Rodin's art runs the gamut of human emotion and experience. It was stunning to see, as well as to see his influence on the work of his student (and lover) Camille Claudel, who has a room devoted to some of her very impressive work in the museum.
We were too soon hurried out by the polite, but obviously ready to go home staff. We were able to linger a bit in parts of the garden, where I was able to shoot photos of the Thinker, the unfinished Gates of Hell (which incorporates a small version of The Thinker, representing Dante). Also impressive were The Shadows and The Burghers of Calais.
So, finally, out the gates (fortunately not to Hell), we went.
But did we stop there? No.
By God, I was in Paris and it was Wednesday and the Louvre has extended hours.
So, off I dragged poor Laura on our anniversary to see what we could of some of Western Civilization's greatest treasures. And we walked there.
Did I mention our feet were already sore. For some reason I did not let that hold me back.
We arrive through the Gardens of Tuleries, passing under Napoleon's original Trimphal Arch (which has been renamed the Arc du Carrousel, as Napolean thought the first arch not impressive and big enough).
We went through security and entered under the glass pyramid. Laura had a few things she wanted to see and I could do no less than accomodate her, since I had insisted we come. We went first to see the two Vermeer paintings on display, one an Embroideress at her work, the other an Astronomer. Both supremely beautiful examples of the artist's work. We look at much of the surrounding art and then moved on to examine the museum's holdings related to Napoleon III's aparments, from when the Emperor (nephew of Napoleon Bonaparte) resided in the Louvre palace. The apartments were quite impressive and extensive, with a mix of personal rooms of luxury and state rooms of power.
After that, I had to go and see the Mona Lisa. After all, isn't that one of the reasons you have to go to the Louvre?
It was crowded, but manageable. I got to look, to gawk, to take many bad photos, and wonder at the bad luck of the guy whose painting is across from the Mona Lisa.
The paiting whose dead artist has to feel lucky that he gets the scraps of interes.t after people finish gawking at the Mona Lisa, is called The Marriage at Cana and the artist is Paolo Varenese. It is an accomplished piece, by a master Italian Renaissance painter. It is of an important Biblical story, and it depicts it in incredible detail, such that you feel you might step in and join the party.
And yet, it is second banana to a little portrait, done by a guy who had as much interest in dissecting bodies, inventing gadgets (like crazy flying machines) and tinkering with this and that as with being a painter. That was just something he ALSO did.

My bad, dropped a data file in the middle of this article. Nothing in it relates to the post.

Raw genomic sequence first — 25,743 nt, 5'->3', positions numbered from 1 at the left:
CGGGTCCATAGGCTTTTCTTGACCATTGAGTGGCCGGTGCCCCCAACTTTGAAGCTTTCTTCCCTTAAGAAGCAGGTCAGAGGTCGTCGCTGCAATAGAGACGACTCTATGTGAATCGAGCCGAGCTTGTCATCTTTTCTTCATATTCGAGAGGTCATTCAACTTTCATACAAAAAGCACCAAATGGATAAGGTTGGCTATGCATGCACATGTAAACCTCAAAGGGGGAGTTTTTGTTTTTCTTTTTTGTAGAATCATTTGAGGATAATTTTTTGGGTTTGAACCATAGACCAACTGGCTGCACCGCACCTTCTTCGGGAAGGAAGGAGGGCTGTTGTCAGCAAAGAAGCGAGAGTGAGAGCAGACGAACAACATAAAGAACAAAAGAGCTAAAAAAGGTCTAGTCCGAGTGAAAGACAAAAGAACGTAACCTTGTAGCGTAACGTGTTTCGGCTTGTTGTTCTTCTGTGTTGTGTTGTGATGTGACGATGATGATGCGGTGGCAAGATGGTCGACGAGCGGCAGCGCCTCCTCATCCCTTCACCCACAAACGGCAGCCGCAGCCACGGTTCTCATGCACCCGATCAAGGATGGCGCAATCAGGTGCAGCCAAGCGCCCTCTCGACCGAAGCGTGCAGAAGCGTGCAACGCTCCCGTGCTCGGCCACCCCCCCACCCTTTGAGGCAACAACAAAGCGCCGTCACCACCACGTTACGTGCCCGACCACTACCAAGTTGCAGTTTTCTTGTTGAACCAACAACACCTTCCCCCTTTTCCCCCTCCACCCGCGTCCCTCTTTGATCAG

And the Mona Lisa is small. Not a miniature, but your bathroom mirror is probably larger than it. It looms large in our art history, but one could see it as a nice little painting.
Except it's not. And Varenese's painint is frickin HUGE. It is like 50 or 100 times bigger than the itty bitty Mona Lisa. The figures are larger than life, and you feel you can step into it because it is an entire wall with a vaulted ceiling big.
And yet, the enigmatic smile of a merchant's wife draws us in a way that the huge party never can or will.
Varanese gets to be happy with crumbs.
There were tons of other amazing works all around. We went to see a few more, including four or five additional works by Da Vinci that the Louvre just happens have thrown up on a wall in another part of the museum. We also saw amazing works by Rafael, Botecelli (a favorite of mine), Fra Angelico, and so many others. We passed the monumental remains of the Winged Victory of Samothrace, a truly inspiring sight, even in its ruin, to reach one last paiting.
La Grande Odalisque by Jean Auguste Dominique Ingres. Quite a picture and the epitome of French Neoclassicism (I mean obviously, because I read that in a book).
But after just a few too many masterworks, we needed to get back to our apartment. We dragged ourselves out at 9:30 (about 15 minutes before the museum shut down) and finally gave in to riding the Metro.
Nothing against the Metro, it has just been amazing the learn Paris by walking it.
And just to say "welcome" we had our only encounter with Metro ticket inspectors. You see, when you take the Metro, you only use your flat price ticket to enter the system. However, you are supposed to hold onto your ticket until you depart, because to discourage cheaters, there are occaisional inspections.
On this evening, we rounded a corner in the transfer tunnel between one line and another and ran into a whole phalanx of inspectors (at least 5, maybe more). They had distinctive, quasi military looking uniforms (hats and all) and a no-nonsese looking lady caught my eye and said in French, "your tickets?" I quickly produced mine, but Laura, tired as she was, took a moment to process what she was being asked and then figuring out in which pocket she put her ticket. The sarcastic part of my mind flitted in that moment between declaring "madame inspector, I've never seen that woman before of my life" and throwing myself in the way and yelling "run laura, I'll hold them off!"
Anyway, before I said one silly thing, Laura produced her ticket, the tough lady inspector checked the coding on each and waived us through. We caught our transfer and arrived at our home Metro stop, Rambuteau.
We virtually crawled home from there, and ate what we had in the fridge over trying to go, even somewhere local, for dinner.
We slept like rocks.
The day started a bit late the next day, but we got enough in to feel like we deserved to be in Paris, although it was really a day dead on our feet.
I found a local place to get "pain chocolate" (chocolate croissant) locally, so we started our morning right.